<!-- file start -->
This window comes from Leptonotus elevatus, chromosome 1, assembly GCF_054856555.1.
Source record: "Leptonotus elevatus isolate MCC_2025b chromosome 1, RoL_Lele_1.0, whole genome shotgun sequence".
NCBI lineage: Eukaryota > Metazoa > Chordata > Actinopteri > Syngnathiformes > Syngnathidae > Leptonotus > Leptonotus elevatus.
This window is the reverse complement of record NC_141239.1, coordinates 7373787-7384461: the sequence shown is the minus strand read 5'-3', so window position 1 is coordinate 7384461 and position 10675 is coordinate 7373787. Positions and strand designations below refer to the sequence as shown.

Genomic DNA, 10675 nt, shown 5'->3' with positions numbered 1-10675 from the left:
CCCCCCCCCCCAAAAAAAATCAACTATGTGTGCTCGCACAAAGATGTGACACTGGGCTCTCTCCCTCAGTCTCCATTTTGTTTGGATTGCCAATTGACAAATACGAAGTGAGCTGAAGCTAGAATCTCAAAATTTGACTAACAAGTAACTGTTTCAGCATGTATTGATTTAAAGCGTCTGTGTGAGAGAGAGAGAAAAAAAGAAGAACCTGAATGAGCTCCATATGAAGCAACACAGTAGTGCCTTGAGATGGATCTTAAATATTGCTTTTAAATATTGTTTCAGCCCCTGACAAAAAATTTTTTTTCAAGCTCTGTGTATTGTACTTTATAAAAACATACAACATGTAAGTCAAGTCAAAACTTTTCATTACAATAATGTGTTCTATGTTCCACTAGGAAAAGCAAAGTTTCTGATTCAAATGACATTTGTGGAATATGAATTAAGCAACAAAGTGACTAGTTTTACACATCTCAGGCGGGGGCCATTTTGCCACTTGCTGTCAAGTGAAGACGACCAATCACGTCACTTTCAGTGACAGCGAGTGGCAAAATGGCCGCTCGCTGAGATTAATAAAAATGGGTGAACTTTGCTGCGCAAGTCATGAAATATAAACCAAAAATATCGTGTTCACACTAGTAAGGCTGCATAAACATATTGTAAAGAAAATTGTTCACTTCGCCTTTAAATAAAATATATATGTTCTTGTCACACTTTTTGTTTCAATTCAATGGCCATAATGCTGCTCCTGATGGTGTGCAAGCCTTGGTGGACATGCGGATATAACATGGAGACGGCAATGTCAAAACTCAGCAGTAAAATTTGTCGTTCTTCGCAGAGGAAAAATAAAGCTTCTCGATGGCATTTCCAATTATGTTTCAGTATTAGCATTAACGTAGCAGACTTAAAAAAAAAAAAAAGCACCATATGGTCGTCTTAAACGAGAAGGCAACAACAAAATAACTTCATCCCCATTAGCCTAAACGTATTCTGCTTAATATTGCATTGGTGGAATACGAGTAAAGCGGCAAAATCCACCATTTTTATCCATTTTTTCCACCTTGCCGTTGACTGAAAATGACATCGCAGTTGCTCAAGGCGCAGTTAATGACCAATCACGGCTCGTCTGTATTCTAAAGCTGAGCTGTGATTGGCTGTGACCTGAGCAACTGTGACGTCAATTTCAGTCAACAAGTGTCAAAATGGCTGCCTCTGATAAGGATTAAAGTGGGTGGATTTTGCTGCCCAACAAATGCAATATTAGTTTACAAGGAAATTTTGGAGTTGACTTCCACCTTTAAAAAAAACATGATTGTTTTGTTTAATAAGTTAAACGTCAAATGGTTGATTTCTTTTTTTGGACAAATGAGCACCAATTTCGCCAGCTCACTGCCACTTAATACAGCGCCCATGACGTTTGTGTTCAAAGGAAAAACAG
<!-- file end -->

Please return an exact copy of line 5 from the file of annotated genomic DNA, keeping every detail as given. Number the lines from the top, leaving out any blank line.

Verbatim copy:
Genomic DNA, 10675 nt, shown 5'->3' with positions numbered 1-10675 from the left: